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City revelations: bonuses, bonds, sewers and loans

Bonuses for city directors, sewer project costs rise, inter-fund loans are likely and the city looks to the bond market for money savings.

It was a mixture of sweet and sour uncertainties at the city this week.

Cost overruns on the sewer plant, bonus payments to directors, the potential for savings on refunded bonds and the strong likelihood of inter-fund loans all added to a frenetic financial situation that seems to be changing on a daily basis.

Bonuses

In public documents leaked to the media, it was revealed that Mayor Darlene Kordonowy and City Administrator Mark Dombroski approved in December a total of $27,503 in bonuses to all five of its department heads and the city attorney in December. Another bonus for Dombroski was verified by the mayor, but the actual amount was not known.

In 2007, department heads earned $31,632 in bonuses. Then City Administrator Mary-Jo Briggs also received $6,600 in year-end bonuses.

The program, established in the late 1990s and reauthorized by the council in 2004, allows for bonuses up to 5 percent of a director's current wage.

Bonuses were budgeted for 2008 as part of the city's overall salaries appropriation, however, some council members questioned why the bonuses went through while the city was firming up labor furloughs and program reductions.

"I remember when the council approved the bonus-pay program, and it was an effort to keep management salaries in line with other cities of our size," council member Debbie Vancil said. "However, we have a different circumstance today. The city is cutting costs with printer ink, pens and paper. Do you give bonuses when we're cutting pennies? It doesn't seem like a balanced effort."

The mayor defended the bonuses, saying that management had to make tough decisions all year to consolidate their workforce in light of financial situations.

"We made a number of changes last year, including not filling positions that were open through the year," Kordonowy said. "That meant that management had to step up to lead and manage the work that needed to be accomplished."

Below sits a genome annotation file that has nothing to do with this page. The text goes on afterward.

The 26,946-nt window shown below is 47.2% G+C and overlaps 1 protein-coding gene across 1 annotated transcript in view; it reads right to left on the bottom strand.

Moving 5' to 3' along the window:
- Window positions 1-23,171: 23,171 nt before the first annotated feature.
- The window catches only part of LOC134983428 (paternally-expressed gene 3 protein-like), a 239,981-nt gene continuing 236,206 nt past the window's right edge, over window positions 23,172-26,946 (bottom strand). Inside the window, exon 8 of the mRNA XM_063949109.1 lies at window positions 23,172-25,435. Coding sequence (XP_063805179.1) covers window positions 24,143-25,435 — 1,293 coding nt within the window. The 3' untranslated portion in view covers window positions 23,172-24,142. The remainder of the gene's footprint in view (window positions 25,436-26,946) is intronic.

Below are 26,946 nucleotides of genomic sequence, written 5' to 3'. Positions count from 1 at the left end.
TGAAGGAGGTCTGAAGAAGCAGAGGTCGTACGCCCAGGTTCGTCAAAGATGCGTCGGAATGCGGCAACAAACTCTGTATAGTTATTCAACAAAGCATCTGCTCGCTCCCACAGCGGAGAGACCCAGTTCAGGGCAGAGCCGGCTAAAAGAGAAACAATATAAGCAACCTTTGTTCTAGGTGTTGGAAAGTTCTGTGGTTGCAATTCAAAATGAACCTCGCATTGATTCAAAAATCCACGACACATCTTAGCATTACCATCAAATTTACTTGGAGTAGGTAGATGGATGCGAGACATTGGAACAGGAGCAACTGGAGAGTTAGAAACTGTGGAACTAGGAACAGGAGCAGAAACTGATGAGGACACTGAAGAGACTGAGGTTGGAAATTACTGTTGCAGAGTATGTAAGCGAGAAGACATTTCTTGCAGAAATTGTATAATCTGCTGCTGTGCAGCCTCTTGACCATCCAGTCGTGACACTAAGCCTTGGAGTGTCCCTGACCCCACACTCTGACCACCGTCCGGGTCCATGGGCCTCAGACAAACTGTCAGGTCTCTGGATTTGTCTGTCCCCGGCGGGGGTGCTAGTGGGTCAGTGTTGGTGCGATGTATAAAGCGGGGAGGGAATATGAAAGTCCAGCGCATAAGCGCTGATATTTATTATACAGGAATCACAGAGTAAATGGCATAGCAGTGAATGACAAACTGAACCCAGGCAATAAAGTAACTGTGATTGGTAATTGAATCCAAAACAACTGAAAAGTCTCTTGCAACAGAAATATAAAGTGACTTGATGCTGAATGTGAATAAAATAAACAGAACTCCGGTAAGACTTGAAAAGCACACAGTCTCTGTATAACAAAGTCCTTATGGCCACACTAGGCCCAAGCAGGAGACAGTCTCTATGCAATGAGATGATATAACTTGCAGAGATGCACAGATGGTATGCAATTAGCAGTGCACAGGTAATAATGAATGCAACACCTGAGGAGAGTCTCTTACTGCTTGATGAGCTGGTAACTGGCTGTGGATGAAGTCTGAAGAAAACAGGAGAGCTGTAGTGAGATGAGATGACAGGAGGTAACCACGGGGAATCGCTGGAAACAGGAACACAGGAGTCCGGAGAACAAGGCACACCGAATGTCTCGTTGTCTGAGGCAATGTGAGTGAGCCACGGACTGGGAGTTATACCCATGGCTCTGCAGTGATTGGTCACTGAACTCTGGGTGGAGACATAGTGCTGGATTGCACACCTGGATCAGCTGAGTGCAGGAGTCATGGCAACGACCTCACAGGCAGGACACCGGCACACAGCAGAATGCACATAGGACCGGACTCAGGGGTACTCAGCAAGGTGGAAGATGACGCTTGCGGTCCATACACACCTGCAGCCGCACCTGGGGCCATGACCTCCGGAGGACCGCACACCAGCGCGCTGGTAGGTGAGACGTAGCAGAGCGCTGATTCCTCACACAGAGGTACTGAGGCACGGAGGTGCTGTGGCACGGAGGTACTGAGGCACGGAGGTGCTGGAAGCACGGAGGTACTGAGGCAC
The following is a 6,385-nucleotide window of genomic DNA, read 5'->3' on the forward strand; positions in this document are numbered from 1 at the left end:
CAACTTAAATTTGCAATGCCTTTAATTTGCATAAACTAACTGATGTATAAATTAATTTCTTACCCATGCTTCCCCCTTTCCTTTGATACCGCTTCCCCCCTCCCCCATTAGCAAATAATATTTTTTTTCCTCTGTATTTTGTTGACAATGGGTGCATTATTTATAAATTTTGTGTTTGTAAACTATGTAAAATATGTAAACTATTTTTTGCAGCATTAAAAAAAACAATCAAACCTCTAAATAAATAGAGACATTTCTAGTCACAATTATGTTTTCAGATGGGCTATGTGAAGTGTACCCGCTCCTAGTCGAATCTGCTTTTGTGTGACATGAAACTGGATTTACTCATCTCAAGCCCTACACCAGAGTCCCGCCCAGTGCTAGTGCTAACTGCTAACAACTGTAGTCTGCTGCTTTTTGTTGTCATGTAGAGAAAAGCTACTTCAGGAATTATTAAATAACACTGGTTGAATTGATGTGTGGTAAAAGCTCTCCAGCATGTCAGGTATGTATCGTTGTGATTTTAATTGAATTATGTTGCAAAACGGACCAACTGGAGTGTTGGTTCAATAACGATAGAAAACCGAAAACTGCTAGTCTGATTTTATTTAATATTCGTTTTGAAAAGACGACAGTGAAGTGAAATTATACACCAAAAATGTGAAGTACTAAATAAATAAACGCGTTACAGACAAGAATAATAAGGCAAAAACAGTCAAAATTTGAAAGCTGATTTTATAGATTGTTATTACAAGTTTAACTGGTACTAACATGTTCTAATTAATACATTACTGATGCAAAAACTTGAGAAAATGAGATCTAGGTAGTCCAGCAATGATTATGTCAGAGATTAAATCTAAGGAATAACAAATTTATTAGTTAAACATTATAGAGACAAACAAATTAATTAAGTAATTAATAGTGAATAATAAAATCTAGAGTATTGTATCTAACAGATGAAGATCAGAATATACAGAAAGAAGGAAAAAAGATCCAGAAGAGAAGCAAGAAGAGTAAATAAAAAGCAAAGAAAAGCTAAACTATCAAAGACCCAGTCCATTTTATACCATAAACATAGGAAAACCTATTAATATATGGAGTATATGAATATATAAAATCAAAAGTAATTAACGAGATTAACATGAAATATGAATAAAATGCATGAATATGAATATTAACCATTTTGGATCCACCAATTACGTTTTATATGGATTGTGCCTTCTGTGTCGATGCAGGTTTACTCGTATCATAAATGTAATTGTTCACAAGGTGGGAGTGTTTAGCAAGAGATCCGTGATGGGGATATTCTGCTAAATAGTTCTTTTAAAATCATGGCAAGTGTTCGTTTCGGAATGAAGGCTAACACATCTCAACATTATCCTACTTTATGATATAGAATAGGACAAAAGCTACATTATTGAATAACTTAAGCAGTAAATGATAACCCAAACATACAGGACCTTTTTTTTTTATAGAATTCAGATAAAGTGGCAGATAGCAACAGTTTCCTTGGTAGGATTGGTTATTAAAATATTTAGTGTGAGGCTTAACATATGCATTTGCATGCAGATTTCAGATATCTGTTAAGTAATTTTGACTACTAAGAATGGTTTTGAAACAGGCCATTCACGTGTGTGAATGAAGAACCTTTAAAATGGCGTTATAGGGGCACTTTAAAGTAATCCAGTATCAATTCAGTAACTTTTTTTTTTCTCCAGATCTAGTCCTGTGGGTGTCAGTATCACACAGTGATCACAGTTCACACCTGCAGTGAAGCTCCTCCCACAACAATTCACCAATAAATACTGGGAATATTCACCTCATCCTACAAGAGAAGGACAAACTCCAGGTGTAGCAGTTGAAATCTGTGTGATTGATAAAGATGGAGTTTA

Kordonowy said she and Dombroski would be reevaluating the program and the standards for bonus pay in the future.

Bonds

Finance Director Elray Konkel brought a sliver of positive news to the city Finance Committee, expressing his belief that the city could save up to $500,000 by refunding outstanding bonds relating to the construction of City Hall.

Those bonds, approved and sold in 1998 for over $9 million, still have about $6.335 million left in outstanding payments.

"Technically what happens is you issue new bonds to pay off the old ones," Konkel said.

Under the terms of the 1998 bond agreement, refunding could not occur for a period of ten years, that time officially passed in Dec. 2008, allowing the city to recall the old bond and replace it with a bond at a lower, 10-year interest rate.

Because there is some control over how a bond is paid back by the city, it can be structured to give the city its maximum savings over the next two years.

"We can capture the saving on an annal basis, or structure the saving to garner them all in the first two years (of issue), that could be up to $250,000 each year," Konkel said.

Konkel's recommendation to the committee was to take all the saving up front.